It is not clear whether the question uses the term Element as a synonym for Feature, but let's assume so.
In that case, the optimization of ten features, as opposed to optimization of three features, will converge more slowly.
If ... I start optimizing while having [three features] already solved with the almost the ground truth solution, will the optimization of the other [seven features] reach better or the same results, compared to [optimizing all ten together]?
The answers are maybe and no.
- The accuracy and reliability of the convergence toward ground truth (a formalized objective used to guide the optimization process) when split into groups of three and seven features may be better or worse than when left as a group of ten.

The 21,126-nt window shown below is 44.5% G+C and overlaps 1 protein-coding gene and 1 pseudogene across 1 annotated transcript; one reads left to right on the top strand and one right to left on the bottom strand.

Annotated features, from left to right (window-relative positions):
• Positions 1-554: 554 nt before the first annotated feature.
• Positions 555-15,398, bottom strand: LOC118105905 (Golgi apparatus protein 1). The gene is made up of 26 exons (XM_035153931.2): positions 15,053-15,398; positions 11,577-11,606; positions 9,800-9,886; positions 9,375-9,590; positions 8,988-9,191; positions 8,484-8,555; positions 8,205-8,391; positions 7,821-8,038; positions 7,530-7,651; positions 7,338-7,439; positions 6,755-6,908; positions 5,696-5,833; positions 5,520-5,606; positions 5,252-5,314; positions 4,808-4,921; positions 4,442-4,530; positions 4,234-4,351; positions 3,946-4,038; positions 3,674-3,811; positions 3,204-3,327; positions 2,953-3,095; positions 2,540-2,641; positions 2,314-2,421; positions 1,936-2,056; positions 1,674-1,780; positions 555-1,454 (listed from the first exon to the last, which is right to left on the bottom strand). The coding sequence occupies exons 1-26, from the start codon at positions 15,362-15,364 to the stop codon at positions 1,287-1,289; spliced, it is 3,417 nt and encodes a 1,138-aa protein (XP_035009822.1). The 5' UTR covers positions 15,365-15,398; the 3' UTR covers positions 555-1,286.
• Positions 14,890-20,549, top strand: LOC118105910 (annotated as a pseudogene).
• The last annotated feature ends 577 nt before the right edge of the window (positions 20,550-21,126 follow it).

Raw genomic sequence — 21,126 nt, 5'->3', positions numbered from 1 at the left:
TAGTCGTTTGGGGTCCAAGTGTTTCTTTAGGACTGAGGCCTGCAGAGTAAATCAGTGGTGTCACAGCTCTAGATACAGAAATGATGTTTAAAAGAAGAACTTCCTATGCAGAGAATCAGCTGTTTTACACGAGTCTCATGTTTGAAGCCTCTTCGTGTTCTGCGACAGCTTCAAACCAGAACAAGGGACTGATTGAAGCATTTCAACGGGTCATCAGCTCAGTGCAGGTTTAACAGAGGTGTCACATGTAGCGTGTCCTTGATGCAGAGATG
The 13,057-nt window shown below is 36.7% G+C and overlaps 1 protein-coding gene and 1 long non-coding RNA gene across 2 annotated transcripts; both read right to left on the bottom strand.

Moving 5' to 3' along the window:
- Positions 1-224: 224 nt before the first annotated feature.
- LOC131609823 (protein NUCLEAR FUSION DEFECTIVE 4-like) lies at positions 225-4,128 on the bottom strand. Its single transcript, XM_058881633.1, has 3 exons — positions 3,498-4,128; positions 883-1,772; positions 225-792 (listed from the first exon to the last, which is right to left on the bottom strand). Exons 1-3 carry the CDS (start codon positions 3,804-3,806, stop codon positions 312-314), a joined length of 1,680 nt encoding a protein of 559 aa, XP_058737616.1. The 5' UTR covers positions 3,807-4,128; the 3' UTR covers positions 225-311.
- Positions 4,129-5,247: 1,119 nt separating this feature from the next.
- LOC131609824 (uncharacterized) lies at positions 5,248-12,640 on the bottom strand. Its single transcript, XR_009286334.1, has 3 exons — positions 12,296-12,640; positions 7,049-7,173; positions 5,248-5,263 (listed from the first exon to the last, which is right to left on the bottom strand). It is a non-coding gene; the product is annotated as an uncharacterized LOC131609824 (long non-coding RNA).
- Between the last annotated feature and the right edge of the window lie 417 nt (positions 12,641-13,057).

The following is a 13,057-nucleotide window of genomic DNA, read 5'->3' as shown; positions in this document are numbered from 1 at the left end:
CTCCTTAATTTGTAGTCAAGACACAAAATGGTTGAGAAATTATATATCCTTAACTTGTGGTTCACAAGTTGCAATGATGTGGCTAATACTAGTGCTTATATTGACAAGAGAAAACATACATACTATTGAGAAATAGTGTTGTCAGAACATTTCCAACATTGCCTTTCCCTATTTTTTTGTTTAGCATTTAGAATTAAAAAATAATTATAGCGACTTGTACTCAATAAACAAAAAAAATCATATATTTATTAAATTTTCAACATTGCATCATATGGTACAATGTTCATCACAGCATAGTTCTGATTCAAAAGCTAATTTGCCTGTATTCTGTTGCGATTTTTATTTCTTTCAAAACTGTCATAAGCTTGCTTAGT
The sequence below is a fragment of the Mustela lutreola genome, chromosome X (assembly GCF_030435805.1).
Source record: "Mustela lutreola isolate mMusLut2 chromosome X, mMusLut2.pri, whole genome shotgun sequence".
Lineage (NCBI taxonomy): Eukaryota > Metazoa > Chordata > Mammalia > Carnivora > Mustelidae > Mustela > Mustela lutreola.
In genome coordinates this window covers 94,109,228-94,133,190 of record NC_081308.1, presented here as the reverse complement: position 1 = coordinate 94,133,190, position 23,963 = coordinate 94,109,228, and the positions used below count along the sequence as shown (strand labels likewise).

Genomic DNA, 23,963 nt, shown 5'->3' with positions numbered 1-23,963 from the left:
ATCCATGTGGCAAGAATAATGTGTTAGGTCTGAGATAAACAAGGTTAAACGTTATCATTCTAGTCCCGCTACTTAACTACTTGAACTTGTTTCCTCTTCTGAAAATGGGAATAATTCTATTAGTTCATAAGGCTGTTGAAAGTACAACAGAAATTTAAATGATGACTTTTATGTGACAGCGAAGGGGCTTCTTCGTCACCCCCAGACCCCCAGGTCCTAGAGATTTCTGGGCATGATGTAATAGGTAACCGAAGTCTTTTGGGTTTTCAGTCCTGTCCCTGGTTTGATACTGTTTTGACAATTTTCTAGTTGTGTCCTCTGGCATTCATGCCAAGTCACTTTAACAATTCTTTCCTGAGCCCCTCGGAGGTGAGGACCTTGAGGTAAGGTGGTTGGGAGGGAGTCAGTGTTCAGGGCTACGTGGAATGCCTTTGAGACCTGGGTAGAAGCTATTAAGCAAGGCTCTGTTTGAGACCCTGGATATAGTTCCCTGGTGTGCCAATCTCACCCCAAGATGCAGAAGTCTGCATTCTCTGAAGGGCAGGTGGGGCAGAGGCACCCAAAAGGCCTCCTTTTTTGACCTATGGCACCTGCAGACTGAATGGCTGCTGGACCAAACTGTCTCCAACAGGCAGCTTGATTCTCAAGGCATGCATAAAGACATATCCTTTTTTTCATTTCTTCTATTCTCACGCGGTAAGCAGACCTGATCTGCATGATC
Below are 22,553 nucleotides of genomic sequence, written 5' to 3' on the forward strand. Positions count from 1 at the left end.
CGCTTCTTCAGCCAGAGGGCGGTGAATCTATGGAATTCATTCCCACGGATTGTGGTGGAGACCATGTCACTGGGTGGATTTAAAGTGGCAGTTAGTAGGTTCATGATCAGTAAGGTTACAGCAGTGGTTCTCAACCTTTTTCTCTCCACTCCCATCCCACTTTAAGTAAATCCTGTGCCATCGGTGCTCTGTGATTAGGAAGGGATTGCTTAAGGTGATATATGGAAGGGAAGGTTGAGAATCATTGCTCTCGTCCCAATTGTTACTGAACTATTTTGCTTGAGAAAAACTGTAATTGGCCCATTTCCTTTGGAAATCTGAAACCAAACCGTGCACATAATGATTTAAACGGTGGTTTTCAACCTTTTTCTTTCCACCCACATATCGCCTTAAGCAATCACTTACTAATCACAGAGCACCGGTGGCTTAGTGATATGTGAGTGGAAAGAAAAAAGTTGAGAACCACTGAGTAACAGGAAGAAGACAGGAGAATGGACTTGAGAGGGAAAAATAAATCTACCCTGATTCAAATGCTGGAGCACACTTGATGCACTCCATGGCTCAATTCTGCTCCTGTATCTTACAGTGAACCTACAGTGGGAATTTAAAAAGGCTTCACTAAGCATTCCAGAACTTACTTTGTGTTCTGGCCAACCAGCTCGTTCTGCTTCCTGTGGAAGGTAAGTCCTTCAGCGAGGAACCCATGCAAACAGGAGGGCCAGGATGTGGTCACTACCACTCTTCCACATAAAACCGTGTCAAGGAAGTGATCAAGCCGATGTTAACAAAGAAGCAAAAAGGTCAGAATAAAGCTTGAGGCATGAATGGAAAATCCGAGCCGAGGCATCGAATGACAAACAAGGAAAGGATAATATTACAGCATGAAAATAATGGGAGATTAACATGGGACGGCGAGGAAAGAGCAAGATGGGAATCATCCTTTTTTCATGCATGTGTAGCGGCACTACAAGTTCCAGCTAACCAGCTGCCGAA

- Except in rare cases, the results will not be the same. The likelihood of identical results is so low it may never happen in the world in the next century except when conditions are arranged solely to cause it to occur.
Why then do may approaches group the dimensions of the result and converge on groups of axes, then another, then another, and back again to the first, iterating until the convergence goal is reached? This approach is used to reduce the time and computing resources used to reach the optimal. As the problem complexity increases, the use of groupings in this way is more common.